And where there is change there are always the wrathful. The new MacBook is too sleek for even one FireWire port, and Mac fans quickly noted its absence. Think about that: Apple proposed the FIreWire (IEEE 1394) standard in the late 1980s, and it first showed up on Macs in the later 1990s for use with video and audio equipment -- and even as a potential replacement for SCSI buses. The fact that it carried power along with I/O made it great for such devices, as it obviated the need for an extra power brick, another cable, more mess. Steve Jobs himself exhorted Mac users to get on Apple's own FireWire standard, and people rushed out to buy FireWire video cameras, hard drives and audio equipment.

And FireWire was good -- much better than USB in terms of speed and power management and extremely useful for transferring files between Macs. FireWire was the way most people used Apple's excellent Migration Assistant: Just hook your new Mac to your old one, fire up the Assistant and all the relevant files were transferred over. But, as an Apple representative told me at this week's event: "Everything is USB now."

Maybe in the future that will be true, but the past -- and past purchases -- are with us still, for many.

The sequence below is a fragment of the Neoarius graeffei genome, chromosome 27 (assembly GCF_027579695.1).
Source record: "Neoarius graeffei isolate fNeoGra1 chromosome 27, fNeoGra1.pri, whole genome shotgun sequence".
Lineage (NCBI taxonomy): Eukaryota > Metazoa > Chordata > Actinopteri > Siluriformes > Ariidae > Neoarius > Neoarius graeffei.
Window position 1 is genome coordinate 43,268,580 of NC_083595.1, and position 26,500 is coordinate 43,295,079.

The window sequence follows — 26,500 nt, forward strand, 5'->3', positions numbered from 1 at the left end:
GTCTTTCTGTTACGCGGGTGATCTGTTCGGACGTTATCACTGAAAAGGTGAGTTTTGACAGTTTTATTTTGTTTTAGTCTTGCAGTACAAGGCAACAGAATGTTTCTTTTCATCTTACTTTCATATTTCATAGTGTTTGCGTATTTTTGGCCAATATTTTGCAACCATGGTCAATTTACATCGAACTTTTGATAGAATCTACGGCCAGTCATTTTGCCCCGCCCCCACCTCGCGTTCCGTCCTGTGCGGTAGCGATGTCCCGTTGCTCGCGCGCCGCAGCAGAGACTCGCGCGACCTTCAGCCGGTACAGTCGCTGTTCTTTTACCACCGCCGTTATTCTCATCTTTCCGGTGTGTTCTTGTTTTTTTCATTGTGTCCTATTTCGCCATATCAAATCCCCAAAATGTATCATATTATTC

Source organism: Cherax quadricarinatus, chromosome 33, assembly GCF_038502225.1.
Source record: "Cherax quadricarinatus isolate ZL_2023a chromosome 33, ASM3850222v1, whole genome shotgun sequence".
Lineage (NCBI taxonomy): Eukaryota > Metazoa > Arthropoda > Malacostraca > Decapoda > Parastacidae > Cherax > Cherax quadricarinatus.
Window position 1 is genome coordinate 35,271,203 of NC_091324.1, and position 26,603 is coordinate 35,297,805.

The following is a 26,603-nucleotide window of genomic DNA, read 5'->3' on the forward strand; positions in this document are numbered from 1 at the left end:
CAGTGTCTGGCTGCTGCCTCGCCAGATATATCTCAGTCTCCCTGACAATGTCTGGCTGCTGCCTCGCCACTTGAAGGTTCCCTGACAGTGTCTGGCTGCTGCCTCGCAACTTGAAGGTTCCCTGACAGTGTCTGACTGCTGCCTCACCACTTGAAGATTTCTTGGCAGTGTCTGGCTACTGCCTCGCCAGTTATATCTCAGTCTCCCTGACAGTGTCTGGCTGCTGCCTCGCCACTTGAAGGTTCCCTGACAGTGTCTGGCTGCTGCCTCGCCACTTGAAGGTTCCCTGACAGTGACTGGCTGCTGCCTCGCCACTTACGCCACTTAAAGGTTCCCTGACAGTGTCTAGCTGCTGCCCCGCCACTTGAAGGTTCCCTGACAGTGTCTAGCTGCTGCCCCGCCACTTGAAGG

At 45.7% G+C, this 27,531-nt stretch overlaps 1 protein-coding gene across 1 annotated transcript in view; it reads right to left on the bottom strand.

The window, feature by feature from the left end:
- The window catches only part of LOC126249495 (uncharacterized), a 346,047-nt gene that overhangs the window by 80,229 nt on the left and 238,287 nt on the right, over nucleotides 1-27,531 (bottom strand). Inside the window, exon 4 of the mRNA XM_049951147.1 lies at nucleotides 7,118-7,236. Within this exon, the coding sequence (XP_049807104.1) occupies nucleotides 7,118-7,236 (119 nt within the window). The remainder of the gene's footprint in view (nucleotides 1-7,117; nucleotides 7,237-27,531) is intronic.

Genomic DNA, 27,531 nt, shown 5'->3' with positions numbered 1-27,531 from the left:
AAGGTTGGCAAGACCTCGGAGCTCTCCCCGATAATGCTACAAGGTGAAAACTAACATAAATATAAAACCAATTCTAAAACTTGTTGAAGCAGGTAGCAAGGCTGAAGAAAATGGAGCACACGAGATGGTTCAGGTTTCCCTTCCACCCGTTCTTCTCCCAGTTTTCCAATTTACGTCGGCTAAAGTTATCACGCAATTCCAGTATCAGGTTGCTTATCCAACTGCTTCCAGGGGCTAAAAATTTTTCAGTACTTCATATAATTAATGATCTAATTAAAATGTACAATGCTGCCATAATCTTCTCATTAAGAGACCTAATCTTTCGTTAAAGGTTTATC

(For those drawn to the shine of the new aluminum MacBook, here's a file transfer tip: New MacBook buyers can use the Assistant over a wired (Ethernet) network, or even a wireless (AirPort) one. If you use the latter, the Assistant is smart enough to halt the process and restart it right where it left off should you lose your connection. Still, though, it's not as cool or as reassuring as the FireWire connection, and in the wireless network scenario, probably not as fast.

Let's hope this isn't a conscious move by Apple to force amateur camcorder freaks to move to the higher-cost MacBook Pro. Then again, maybe that's just the type of consumer that compulsively updates their equipment. And it'd be sad if the FireWire standard is eventually being deprecated completely, only to go the way of the floppy disk.

Still, though the latest Intel inside is the less exciting aspect of this update, this new construction method is ingenious, useful and elegant -- an example of why Apple remains Apple.

Dan Turner has been writing about science and technology for over a decade at publications, including Salon, eWeek, MacWeek and The New York Times.

Copyright © 2008 IDG Communications, Inc.